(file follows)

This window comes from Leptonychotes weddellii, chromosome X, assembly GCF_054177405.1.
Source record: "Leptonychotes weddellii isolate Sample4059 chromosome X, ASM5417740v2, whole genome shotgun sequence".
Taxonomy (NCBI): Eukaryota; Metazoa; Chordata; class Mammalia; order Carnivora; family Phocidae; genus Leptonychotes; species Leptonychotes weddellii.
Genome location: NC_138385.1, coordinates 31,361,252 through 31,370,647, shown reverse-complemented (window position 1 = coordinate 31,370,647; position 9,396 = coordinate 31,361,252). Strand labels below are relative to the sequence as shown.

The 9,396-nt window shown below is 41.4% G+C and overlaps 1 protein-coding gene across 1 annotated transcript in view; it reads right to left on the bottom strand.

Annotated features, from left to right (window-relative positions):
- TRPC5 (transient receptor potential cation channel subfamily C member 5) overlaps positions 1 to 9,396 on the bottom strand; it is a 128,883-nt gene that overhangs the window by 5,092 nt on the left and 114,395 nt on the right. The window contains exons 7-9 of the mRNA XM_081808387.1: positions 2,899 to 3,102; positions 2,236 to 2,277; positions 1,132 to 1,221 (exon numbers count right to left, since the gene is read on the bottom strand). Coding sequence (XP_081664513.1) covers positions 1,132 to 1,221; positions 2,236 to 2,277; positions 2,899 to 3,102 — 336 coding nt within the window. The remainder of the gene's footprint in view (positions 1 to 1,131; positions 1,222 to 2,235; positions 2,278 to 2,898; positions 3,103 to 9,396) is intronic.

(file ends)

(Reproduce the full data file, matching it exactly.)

This window comes from Leptonychotes weddellii, chromosome X, assembly GCF_054177405.1.
Source record: "Leptonychotes weddellii isolate Sample4059 chromosome X, ASM5417740v2, whole genome shotgun sequence".
Taxonomy (NCBI): Eukaryota; Metazoa; Chordata; class Mammalia; order Carnivora; family Phocidae; genus Leptonychotes; species Leptonychotes weddellii.
Genome location: NC_138385.1, coordinates 31,361,252 through 31,370,647, shown reverse-complemented (window position 1 = coordinate 31,370,647; position 9,396 = coordinate 31,361,252). Strand labels below are relative to the sequence as shown.

The 9,396-nt window shown below is 41.4% G+C and overlaps 1 protein-coding gene across 1 annotated transcript in view; it reads right to left on the bottom strand.

Annotated features, from left to right (window-relative positions):
- TRPC5 (transient receptor potential cation channel subfamily C member 5) overlaps positions 1 to 9,396 on the bottom strand; it is a 128,883-nt gene that overhangs the window by 5,092 nt on the left and 114,395 nt on the right. The window contains exons 7-9 of the mRNA XM_081808387.1: positions 2,899 to 3,102; positions 2,236 to 2,277; positions 1,132 to 1,221 (exon numbers count right to left, since the gene is read on the bottom strand). Coding sequence (XP_081664513.1) covers positions 1,132 to 1,221; positions 2,236 to 2,277; positions 2,899 to 3,102 — 336 coding nt within the window. The remainder of the gene's footprint in view (positions 1 to 1,131; positions 1,222 to 2,235; positions 2,278 to 2,898; positions 3,103 to 9,396) is intronic.